Skip Main Navigation | Skip to Content

Bridge students share their research findings

Spotlight Item Photo
Click to open photo
Bookmark and Share

 May 17, 2017

Eleven huge sighs of relief capped off the latest annual Bridge Program Graduation Luncheon this week.

Having summarized their research projects May 16 to a roomful of research heavyweights, the 11 Bridge students are now prepared to receive their master’s degrees May 20 and then, 10 days later, join the Class of 2021 as first-year medical students.

“You’ll be the heart of the Class of 2021,” Associate Dean Chris Leadem told the students. Thanks to the three semesters they’ve already spent here in Bridge, he said, they have knowledge and experience that their new classmates won’t have. History suggests that they’ll be among the leaders of the class. Three of the college’s four current class presidents, he said, are Bridge alumni.

The Bridge Program provides a bridge into medical school for promising, hand-picked students – those whose characteristics make them good candidates for practicing primary care with underserved or minority patients in rural or inner-city communities. Often the students come from such communities themselves.

Among the Bridge requirements is a research project with a medically underserved population. Here are the projects for the Bridge Class of 2017 (with faculty mentor’s name in parentheses):

  • Whitney Basford, “Distress and Motivation Experienced by Parents of Children Undergoing an Autism Diagnosis” (Heather Flynn, Department of Behavioral Sciences and Social Medicine).
  • Diana Benedetti, “Parent Perception and Child Weight Gain: Identifying a Potential Misperception” (Gina Sutin, BSSM).
  • Cortez Brown, “Physicians’ Perceived Solutions and Barriers to Early Childhood Obesity Prevention with Low-income Patients: A Pilot Study” (Gail Bellamy, BSSM).
  • Laksmy Castillo, “Female Farmworkers’ Pesticide Exposure Baseline Knowledge” (Joe Grzywacz, Department of Family and Child Sciences).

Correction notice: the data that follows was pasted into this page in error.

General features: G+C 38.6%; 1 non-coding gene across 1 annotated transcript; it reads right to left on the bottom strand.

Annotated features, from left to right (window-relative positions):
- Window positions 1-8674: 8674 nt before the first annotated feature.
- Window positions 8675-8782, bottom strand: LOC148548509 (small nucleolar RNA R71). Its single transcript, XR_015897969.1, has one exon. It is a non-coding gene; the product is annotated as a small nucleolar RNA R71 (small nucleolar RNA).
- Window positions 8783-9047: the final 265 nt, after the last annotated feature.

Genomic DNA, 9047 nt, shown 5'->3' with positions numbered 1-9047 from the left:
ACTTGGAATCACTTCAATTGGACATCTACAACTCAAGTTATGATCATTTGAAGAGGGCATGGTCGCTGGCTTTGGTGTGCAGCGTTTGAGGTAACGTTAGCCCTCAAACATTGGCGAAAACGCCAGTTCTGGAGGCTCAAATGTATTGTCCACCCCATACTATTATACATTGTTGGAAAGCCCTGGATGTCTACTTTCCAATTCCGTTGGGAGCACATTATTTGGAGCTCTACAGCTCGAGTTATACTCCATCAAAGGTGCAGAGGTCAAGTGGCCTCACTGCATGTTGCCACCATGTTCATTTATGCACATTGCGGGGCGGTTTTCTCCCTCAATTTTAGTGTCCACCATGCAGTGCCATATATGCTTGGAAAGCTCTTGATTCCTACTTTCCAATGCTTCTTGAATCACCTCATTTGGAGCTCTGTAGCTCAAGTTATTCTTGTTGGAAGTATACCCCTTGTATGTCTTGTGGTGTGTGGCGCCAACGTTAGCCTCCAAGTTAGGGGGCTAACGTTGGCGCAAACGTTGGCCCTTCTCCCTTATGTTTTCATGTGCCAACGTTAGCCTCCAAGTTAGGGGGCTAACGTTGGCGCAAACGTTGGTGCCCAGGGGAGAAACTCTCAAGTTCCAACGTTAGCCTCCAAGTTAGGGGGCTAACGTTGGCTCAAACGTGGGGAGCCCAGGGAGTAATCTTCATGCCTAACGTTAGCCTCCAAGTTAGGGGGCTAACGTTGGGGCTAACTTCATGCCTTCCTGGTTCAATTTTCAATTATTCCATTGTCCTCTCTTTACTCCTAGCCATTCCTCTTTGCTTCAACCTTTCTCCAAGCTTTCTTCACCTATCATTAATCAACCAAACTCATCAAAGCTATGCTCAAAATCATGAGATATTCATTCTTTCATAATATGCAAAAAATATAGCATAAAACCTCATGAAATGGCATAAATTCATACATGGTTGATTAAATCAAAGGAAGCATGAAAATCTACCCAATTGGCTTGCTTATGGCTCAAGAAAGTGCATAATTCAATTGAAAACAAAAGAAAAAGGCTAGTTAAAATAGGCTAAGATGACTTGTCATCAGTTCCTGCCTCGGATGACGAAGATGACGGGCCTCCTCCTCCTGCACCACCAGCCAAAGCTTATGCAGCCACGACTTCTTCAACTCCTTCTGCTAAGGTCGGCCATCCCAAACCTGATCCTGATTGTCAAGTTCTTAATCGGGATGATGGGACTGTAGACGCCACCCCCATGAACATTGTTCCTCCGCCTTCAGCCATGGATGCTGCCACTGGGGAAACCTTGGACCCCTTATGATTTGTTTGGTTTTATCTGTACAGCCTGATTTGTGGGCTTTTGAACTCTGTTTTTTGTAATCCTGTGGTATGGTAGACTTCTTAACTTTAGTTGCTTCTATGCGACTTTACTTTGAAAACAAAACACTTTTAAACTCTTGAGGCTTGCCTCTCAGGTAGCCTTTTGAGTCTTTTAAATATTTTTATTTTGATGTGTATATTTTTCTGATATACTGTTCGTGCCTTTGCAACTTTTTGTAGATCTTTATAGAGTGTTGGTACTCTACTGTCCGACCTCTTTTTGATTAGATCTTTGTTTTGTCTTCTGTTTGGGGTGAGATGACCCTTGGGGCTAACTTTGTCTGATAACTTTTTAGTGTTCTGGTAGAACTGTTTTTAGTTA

• Jasmeka Colvin, “The Relationship Between Depressive Symptoms and Fat, Sugar, and Sodium Intake in African-American Women” (Penny Ralston, Center on Better Health and Life for Underserved Populations).
  • Fernanda Correa, “Baseline Heat-Stress Knowledge Among Migrant Farmworkers in North Florida and South Georgia: Misconceptions and Knowledge Gaps” (Grzywacz).
  • Malcolm Dix, “Black Teachers’ Impact on the Educational Aspirations of Ninth-grade Black Males” (George Rust, BSSM).
  • Tamara Gali, “Sustainability of Caregiving Skills and Outcomes of the ACTS 2 Program: Initial Follow-up Evaluation” (Rob Glueckauf and Michelle Kazmer, BSSM).
  • Ciara Grayson, “Effects of Active Surveillance as Treatment for Prostate Cancer on Quality of Life and Health-related Quality of Life” (Sabrina Dickey, College of Nursing).
  • Maheen Islam, “Personality and Cognition Among Older Adults” (Antonio Terracciano, Department of Geriatrics).
  • Richmond Laryea, “Faith-based Cognitive-behavioral Intervention in African-American Dementia Caregivers: Analysis of Self-reported Maintenance of Self-care Techniques” (Glueckauf and Kazmer).

After the presentations, just about every student got at least one question from the audience. Nearly every person in the room was a researcher – they just couldn’t help themselves.

Dix’s project seemed to inspire the most questions. This is one sentence from his summary: “The educational aspirations of Black male ninth-grade students increased when they had a Black teacher, suggesting Black teachers may play a more significant role in the education aspirations of Black students than previously thought.”

Dix, like many of his fellow students, indicated that he’d like to pursue the research further.

Dean John P. Fogarty thanked the mentors for their dedication and thanked Tom Glennon from Capital Health Plan, whose financial gift helps support the Bridge Program. And he commended the students’ work: “You’re really doing community-based research, things that we need to know about.”